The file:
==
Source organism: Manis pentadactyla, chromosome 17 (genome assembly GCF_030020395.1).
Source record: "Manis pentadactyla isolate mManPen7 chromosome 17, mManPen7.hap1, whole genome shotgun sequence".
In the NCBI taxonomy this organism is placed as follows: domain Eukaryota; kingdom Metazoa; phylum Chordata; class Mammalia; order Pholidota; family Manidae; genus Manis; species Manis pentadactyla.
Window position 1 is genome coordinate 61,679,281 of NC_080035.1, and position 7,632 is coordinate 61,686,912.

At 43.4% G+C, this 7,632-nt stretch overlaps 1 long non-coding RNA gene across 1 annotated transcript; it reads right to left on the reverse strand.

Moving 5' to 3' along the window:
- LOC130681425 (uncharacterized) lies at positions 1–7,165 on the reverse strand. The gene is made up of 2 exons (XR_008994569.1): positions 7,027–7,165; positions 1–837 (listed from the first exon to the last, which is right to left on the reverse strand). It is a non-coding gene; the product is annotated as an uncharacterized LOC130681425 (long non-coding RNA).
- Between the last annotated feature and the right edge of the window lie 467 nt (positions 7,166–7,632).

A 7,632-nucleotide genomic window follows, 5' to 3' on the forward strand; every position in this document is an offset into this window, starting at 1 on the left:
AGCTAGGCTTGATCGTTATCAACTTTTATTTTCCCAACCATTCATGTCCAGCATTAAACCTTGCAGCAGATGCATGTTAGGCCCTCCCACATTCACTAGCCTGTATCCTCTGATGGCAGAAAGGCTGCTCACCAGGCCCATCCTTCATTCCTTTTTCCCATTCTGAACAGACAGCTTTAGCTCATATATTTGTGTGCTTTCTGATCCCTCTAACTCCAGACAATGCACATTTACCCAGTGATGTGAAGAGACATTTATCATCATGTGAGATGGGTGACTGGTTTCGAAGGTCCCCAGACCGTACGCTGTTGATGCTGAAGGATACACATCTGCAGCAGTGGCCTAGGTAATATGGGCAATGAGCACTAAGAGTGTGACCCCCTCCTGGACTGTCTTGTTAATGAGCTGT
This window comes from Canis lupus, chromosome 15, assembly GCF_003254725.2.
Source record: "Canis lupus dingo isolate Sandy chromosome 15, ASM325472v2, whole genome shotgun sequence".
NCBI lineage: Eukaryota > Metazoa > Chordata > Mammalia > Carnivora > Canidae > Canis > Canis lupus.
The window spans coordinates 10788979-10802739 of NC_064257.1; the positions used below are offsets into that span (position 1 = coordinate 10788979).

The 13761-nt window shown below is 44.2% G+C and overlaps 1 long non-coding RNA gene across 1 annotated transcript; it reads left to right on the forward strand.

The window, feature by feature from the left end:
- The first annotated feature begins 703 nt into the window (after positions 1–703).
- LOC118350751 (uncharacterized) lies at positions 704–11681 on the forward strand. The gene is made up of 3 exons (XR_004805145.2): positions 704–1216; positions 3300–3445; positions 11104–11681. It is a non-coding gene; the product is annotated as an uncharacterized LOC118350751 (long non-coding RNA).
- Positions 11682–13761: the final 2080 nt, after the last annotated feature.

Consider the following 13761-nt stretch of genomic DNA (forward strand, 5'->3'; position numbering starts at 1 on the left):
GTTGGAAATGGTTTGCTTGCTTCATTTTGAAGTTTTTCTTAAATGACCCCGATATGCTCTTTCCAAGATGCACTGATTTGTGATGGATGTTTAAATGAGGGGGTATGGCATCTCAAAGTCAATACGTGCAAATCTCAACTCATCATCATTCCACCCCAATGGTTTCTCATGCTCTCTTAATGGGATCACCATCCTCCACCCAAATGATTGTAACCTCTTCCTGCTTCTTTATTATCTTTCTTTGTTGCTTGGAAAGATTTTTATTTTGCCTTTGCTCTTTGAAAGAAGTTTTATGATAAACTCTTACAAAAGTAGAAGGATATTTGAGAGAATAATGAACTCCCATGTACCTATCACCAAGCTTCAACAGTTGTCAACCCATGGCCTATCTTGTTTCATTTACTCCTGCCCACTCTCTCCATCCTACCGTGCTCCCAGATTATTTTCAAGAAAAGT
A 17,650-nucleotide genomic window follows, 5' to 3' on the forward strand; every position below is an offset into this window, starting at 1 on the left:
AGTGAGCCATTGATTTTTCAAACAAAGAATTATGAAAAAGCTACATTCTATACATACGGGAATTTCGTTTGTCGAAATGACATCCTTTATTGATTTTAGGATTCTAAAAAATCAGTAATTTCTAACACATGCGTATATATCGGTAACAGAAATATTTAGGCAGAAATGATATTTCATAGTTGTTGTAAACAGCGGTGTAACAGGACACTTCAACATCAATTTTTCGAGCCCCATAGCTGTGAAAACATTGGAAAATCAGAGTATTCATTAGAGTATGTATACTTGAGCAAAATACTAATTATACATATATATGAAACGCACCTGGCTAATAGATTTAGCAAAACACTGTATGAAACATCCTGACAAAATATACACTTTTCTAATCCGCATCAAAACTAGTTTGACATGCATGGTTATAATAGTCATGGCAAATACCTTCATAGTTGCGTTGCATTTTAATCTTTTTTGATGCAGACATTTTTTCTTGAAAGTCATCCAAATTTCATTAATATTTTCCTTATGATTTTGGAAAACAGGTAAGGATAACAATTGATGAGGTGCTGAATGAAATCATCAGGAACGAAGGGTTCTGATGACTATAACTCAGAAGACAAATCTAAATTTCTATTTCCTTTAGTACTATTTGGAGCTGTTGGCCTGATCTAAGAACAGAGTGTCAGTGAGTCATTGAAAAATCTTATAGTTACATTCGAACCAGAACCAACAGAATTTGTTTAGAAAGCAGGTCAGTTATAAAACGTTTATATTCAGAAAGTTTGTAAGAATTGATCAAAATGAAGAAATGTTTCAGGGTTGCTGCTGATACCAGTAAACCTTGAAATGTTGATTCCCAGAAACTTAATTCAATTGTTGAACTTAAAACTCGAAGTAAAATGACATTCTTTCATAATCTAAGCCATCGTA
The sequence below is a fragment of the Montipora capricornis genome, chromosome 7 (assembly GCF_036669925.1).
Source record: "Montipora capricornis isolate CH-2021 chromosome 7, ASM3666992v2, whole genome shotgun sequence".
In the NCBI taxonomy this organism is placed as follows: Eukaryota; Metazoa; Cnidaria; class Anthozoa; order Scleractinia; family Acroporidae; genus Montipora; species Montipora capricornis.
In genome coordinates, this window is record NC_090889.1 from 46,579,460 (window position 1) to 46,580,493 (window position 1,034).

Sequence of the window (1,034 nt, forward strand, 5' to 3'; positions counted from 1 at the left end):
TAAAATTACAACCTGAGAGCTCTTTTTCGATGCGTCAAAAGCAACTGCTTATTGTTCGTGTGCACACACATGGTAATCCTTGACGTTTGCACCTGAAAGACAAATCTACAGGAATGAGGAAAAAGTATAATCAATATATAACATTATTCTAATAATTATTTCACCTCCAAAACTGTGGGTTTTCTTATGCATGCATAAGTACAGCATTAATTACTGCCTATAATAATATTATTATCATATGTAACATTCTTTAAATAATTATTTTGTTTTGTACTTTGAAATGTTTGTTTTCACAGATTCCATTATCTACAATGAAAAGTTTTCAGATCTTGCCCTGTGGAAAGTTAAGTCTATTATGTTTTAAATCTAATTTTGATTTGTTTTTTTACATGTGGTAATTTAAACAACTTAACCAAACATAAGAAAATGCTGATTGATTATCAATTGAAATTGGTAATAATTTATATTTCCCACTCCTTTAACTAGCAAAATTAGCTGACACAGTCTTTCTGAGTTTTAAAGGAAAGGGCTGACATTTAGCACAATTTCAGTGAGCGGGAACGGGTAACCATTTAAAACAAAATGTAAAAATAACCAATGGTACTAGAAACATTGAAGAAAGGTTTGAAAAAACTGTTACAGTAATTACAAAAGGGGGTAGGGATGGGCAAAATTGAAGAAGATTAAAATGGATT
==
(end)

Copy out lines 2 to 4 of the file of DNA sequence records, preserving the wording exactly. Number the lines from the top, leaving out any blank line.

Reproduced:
Source record: "Manis pentadactyla isolate mManPen7 chromosome 17, mManPen7.hap1, whole genome shotgun sequence".
In the NCBI taxonomy this organism is placed as follows: domain Eukaryota; kingdom Metazoa; phylum Chordata; class Mammalia; order Pholidota; family Manidae; genus Manis; species Manis pentadactyla.
Window position 1 is genome coordinate 61,679,281 of NC_080035.1, and position 7,632 is coordinate 61,686,912.